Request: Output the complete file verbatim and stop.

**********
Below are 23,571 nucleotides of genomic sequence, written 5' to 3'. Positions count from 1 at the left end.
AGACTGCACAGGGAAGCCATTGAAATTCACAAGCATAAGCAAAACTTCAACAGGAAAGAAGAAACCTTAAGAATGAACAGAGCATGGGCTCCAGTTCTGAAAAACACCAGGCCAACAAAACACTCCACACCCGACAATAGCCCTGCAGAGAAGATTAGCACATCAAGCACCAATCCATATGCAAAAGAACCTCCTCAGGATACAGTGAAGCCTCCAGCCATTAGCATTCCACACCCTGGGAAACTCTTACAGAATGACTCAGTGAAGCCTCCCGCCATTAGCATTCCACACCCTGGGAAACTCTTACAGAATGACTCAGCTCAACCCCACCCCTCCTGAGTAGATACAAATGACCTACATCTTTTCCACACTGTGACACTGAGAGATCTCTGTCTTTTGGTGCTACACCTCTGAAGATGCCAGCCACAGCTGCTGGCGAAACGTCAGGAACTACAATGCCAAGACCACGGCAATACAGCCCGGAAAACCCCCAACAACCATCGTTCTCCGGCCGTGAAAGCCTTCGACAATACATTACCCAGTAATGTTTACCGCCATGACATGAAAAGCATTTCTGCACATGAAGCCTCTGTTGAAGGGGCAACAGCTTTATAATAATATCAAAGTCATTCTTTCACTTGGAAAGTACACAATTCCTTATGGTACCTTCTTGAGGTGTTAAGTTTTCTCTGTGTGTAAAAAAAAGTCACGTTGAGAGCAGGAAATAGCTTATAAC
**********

Below are 23,571 nucleotides of genomic sequence, written 5' to 3'. Positions count from 1 at the left end.
AGACTGCACAGGGAAGCCATTGAAATTCACAAGCATAAGCAAAACTTCAACAGGAAAGAAGAAACCTTAAGAATGAACAGAGCATGGGCTCCAGTTCTGAAAAACACCAGGCCAACAAAACACTCCACACCCGACAATAGCCCTGCAGAGAAGATTAGCACATCAAGCACCAATCCATATGCAAAAGAACCTCCTCAGGATACAGTGAAGCCTCCAGCCATTAGCATTCCACACCCTGGGAAACTCTTACAGAATGACTCAGTGAAGCCTCCCGCCATTAGCATTCCACACCCTGGGAAACTCTTACAGAATGACTCAGCTCAACCCCACCCCTCCTGAGTAGATACAAATGACCTACATCTTTTCCACACTGTGACACTGAGAGATCTCTGTCTTTTGGTGCTACACCTCTGAAGATGCCAGCCACAGCTGCTGGCGAAACGTCAGGAACTACAATGCCAAGACCACGGCAATACAGCCCGGAAAACCCCCAACAACCATCGTTCTCCGGCCGTGAAAGCCTTCGACAATACATTACCCAGTAATGTTTACCGCCATGACATGAAAAGCATTTCTGCACATGAAGCCTCTGTTGAAGGGGCAACAGCTTTATAATAATATCAAAGTCATTCTTTCACTTGGAAAGTACACAATTCCTTATGGTACCTTCTTGAGGTGTTAAGTTTTCTCTGTGTGTAAAAAAAAGTCACGTTGAGAGCAGGAAATAGCTTATAAC